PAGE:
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Iran rules football film offside

By Amir A. Daftari for CNN

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Iranian director Jafar Panahi receives the Silver Bear award for his movie "Offside."

SPECIAL REPORT

(CNN) -- With the climax of the World Cup fast approaching, football fans across the world are gripped with mixed emotions; feelings of excitement and anticipation as well as melancholy and dejection weigh heavy on the hearts and minds of all World Cup watchers.

Excitement because after watching 32 tournament finalists gradually reduced to just two teams, the final of the world's greatest, most passionate sporting event will conclude with a brand new world champion crowned -- and the winning nation's supporters granted bragging rights for the next four years.

Dejection because fans absorbed in the tournament for the past month know they will have to wait another four years for the passion, camaraderie, and spirit that the World Cup evokes. Although there are other competitions and tournaments to look forward to over the next four years nothing quite captures the imagination like the World Cup.

But football fans looking to fill the void left by the World Cup could turn to the silver screen.

Filmmakers and movie directors have tried many times to emulate the frenzied mania and emotional upheaval of a football match. But only a few have been able to capture the essence of the beautiful game -- the fans.

"Offside" by acclaimed Iranian director Jafar Panahi brings to the screen some of the most ardent football fans in the world -- Iranian women.

Although a recent presidential decree means women accompanied by male family members are now allowed to attend live football matches, single women are still forbidden from taking part in a sport that has become an Iranian national passion. They can enjoy the action only by watching games on television or by following commentary on radio.

"Offside," follows a day in the life of a group of girls attempting to watch a football match, capturing their enthusiasm for the game and the lengths to which they go to see a match. The young Iranian women dress as boys and try to get into a World Cup qualifying game between Iran and Bahrain. When they're caught, they're penned in an area where the match remains within earshot but out of sight. The prisoners plead to be let go, but rules are rules.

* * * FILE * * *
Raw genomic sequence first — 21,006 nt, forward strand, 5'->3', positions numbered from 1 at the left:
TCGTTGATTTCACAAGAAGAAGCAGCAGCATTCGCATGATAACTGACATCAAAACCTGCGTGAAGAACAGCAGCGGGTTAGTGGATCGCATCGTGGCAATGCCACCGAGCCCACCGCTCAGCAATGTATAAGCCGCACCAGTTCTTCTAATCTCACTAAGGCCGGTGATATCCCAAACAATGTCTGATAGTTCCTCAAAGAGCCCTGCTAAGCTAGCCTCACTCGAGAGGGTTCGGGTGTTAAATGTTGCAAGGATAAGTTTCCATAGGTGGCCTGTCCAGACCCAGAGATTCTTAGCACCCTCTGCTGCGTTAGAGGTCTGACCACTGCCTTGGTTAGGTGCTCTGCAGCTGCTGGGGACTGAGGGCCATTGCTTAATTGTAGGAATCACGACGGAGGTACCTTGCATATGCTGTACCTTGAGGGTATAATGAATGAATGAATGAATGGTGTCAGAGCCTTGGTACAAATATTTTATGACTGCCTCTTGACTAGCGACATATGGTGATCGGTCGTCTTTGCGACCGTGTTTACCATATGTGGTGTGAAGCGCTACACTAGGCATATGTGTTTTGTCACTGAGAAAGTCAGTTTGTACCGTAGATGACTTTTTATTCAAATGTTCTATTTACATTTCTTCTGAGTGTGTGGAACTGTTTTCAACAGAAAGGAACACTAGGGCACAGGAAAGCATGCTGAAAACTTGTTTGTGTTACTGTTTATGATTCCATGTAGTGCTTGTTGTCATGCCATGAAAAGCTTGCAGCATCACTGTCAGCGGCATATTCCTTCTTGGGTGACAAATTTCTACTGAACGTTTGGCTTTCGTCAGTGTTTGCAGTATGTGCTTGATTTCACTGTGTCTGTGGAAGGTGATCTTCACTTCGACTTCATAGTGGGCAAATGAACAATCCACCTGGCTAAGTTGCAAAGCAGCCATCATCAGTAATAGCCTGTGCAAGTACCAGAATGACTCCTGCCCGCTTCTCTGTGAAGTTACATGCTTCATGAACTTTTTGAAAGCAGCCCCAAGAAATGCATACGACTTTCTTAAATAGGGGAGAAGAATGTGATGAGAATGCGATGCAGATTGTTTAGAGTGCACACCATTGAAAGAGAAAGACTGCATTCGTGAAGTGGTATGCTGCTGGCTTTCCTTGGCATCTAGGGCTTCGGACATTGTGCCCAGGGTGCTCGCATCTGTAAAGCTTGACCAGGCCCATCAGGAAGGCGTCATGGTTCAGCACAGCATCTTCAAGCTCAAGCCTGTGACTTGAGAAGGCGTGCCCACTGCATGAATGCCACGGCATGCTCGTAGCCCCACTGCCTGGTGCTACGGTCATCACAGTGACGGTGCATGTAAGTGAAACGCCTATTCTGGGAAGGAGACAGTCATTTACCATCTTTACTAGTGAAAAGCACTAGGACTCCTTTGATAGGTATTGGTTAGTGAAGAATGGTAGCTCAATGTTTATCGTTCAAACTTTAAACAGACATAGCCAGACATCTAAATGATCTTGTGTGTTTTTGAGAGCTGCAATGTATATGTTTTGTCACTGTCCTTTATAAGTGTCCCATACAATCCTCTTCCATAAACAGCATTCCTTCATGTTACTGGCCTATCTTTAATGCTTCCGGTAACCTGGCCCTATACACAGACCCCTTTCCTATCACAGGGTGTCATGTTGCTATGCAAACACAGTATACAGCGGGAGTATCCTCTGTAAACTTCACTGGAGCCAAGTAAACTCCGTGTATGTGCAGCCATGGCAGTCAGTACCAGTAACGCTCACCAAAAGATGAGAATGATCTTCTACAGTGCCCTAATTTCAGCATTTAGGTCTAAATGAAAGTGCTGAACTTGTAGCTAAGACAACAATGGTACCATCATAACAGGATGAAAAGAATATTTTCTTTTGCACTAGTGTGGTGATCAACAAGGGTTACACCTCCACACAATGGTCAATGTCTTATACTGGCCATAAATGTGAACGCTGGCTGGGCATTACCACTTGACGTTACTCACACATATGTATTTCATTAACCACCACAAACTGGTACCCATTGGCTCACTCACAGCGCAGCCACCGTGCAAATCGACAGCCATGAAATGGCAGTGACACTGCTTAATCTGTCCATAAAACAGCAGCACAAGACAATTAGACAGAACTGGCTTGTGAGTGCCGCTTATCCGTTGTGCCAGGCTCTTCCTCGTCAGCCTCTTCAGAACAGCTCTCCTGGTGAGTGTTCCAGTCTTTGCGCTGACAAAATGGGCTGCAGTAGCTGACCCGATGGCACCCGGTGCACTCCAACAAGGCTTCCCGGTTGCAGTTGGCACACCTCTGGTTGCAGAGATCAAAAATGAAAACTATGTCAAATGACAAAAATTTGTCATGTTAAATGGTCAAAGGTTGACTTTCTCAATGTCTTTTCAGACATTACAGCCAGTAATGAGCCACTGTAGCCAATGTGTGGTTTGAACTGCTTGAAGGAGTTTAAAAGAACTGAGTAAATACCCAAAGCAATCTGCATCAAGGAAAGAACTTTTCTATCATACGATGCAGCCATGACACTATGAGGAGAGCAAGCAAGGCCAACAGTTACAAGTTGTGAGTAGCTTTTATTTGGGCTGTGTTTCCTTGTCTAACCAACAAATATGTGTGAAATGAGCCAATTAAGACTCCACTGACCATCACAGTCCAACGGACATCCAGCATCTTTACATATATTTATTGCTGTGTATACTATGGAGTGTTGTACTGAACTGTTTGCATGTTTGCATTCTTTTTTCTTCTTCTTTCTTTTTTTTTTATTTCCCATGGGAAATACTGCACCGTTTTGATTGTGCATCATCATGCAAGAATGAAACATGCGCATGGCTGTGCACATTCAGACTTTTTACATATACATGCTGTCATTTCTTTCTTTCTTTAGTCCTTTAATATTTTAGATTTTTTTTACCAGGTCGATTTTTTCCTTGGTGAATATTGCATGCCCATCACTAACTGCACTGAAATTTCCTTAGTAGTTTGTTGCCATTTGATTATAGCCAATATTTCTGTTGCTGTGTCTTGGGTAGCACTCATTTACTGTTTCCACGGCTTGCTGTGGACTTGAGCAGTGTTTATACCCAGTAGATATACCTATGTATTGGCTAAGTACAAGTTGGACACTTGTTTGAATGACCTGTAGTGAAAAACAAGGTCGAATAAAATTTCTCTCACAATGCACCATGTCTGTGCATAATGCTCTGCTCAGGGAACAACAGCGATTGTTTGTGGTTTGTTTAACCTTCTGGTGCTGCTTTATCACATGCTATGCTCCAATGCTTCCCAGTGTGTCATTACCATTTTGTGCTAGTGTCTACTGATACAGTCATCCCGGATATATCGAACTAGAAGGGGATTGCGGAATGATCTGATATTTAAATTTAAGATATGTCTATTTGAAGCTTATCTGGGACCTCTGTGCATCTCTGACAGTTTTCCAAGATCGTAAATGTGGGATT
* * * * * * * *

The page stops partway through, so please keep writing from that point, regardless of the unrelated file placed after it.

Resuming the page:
What makes "Offside" so poignant is that the young women are not portrayed as activists attacking the Iranian system. They are simply football fans and patriots, and despite the fact they are being treated unfairly, they never lose their focus on the match.

The situation presented by Panahi is so ridiculous that, as the women demand to know why they can't watch the match and their captors struggle to come up with a reasonable answer, the only possible conclusion can be that their detention is almost comically absurd.

It is a mark of the pedigree of Panahi's films that they're generally banned in Iran even as they are winning prestigious awards in Europe.

"Offside" has followed a similar mould, winning the Silver Bear award at the Berlin Film Festival having been banned in its country of production, and with good reason. "Offside" is a dark comedy with an effective narrative that cunningly ridicules the regime in Tehran.

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